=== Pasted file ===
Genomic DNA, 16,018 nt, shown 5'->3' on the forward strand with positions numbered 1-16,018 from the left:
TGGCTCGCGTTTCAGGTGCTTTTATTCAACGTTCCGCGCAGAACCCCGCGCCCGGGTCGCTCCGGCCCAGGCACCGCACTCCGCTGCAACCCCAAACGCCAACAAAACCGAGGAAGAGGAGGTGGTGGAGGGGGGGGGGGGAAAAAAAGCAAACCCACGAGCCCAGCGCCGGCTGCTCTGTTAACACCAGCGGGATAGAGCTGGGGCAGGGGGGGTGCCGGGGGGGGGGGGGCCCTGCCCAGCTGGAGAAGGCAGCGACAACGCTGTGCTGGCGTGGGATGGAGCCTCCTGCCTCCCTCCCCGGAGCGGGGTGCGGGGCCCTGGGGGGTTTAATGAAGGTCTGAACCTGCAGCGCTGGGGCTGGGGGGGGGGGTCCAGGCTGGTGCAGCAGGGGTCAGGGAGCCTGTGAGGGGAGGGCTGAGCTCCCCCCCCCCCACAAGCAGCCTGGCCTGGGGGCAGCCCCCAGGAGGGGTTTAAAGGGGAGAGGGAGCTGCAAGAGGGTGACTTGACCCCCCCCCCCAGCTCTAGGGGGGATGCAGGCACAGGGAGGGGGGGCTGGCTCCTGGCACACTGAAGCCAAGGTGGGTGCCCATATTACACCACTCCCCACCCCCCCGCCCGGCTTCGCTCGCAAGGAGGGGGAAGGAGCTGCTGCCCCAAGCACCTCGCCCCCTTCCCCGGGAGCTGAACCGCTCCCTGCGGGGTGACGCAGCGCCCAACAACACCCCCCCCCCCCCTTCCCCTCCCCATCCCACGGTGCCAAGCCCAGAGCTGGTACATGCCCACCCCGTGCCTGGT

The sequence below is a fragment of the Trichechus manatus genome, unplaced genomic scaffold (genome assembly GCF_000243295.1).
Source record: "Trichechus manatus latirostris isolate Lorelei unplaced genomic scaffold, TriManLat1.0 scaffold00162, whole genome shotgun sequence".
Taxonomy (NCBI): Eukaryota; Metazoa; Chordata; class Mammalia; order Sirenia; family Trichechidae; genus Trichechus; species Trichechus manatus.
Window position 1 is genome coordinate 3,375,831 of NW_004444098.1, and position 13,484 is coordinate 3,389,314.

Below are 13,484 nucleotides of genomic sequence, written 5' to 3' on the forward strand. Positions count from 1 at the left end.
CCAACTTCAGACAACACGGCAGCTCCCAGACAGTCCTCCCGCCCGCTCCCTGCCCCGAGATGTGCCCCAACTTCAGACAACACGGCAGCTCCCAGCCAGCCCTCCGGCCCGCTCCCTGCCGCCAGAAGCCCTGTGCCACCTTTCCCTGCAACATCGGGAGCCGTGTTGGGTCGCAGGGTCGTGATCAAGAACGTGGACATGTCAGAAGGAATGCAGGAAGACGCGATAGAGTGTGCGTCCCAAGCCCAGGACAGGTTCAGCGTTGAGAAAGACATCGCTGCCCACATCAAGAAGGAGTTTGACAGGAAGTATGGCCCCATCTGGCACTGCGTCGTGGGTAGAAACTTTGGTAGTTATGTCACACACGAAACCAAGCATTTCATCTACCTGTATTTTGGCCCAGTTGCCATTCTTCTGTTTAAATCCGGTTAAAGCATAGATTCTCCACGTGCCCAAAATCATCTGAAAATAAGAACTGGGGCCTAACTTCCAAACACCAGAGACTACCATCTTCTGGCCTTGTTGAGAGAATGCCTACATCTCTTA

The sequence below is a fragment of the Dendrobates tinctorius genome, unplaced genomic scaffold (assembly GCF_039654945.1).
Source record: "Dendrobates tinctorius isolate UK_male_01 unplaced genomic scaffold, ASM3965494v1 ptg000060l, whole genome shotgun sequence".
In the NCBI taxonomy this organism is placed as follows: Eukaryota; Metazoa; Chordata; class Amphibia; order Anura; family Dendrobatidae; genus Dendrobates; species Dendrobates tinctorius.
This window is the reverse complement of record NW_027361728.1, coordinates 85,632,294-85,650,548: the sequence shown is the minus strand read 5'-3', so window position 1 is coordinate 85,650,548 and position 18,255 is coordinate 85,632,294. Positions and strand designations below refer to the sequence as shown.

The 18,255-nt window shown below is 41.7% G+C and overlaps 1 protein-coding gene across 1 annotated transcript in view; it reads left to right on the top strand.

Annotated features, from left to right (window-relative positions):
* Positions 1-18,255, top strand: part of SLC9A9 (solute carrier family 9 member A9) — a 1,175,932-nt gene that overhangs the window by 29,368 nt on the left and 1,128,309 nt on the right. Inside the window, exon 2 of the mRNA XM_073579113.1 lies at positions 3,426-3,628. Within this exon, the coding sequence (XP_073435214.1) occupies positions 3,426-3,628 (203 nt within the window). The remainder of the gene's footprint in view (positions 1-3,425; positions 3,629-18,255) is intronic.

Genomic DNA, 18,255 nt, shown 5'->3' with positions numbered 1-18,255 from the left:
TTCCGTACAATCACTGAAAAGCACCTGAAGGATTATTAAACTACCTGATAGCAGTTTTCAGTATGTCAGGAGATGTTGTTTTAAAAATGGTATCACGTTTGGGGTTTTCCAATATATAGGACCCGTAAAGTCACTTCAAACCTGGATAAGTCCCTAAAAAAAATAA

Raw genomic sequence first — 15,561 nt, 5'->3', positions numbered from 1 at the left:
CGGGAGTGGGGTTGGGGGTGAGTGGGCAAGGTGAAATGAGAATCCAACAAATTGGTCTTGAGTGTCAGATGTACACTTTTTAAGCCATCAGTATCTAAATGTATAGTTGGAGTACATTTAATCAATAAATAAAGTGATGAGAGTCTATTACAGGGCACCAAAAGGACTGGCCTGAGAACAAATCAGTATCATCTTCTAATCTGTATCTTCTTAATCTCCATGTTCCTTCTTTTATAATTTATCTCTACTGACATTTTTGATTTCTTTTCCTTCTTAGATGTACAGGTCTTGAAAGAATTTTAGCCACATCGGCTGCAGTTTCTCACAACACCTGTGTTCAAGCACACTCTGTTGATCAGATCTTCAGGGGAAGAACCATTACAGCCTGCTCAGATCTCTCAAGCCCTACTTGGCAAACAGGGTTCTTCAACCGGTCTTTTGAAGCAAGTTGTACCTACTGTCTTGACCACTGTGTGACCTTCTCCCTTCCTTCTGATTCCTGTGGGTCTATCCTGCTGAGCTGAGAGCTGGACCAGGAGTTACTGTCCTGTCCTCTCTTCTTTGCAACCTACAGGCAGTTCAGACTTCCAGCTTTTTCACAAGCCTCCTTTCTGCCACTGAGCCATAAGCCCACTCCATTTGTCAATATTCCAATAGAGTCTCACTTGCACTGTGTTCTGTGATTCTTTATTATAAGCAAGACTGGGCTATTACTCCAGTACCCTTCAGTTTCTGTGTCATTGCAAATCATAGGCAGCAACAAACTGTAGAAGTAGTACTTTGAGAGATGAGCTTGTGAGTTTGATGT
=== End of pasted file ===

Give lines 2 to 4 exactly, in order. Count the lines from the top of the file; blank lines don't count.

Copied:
TGGCTCGCGTTTCAGGTGCTTTTATTCAACGTTCCGCGCAGAACCCCGCGCCCGGGTCGCTCCGGCCCAGGCACCGCACTCCGCTGCAACCCCAAACGCCAACAAAACCGAGGAAGAGGAGGTGGTGGAGGGGGGGGGGGGAAAAAAAGCAAACCCACGAGCCCAGCGCCGGCTGCTCTGTTAACACCAGCGGGATAGAGCTGGGGCAGGGGGGGTGCCGGGGGGGGGGGGGCCCTGCCCAGCTGGAGAAGGCAGCGACAACGCTGTGCTGGCGTGGGATGGAGCCTCCTGCCTCCCTCCCCGGAGCGGGGTGCGGGGCCCTGGGGGGTTTAATGAAGGTCTGAACCTGCAGCGCTGGGGCTGGGGGGGGGGGTCCAGGCTGGTGCAGCAGGGGTCAGGGAGCCTGTGAGGGGAGGGCTGAGCTCCCCCCCCCCCACAAGCAGCCTGGCCTGGGGGCAGCCCCCAGGAGGGGTTTAAAGGGGAGAGGGAGCTGCAAGAGGGTGACTTGACCCCCCCCCCCAGCTCTAGGGGGGATGCAGGCACAGGGAGGGGGGGCTGGCTCCTGGCACACTGAAGCCAAGGTGGGTGCCCATATTACACCACTCCCCACCCCCCCGCCCGGCTTCGCTCGCAAGGAGGGGGAAGGAGCTGCTGCCCCAAGCACCTCGCCCCCTTCCCCGGGAGCTGAACCGCTCCCTGCGGGGTGACGCAGCGCCCAACAACACCCCCCCCCCCCCTTCCCCTCCCCATCCCACGGTGCCAAGCCCAGAGCTGGTACATGCCCACCCCGTGCCTGGT

The sequence below is a fragment of the Trichechus manatus genome, unplaced genomic scaffold (genome assembly GCF_000243295.1).
Source record: "Trichechus manatus latirostris isolate Lorelei unplaced genomic scaffold, TriManLat1.0 scaffold00162, whole genome shotgun sequence".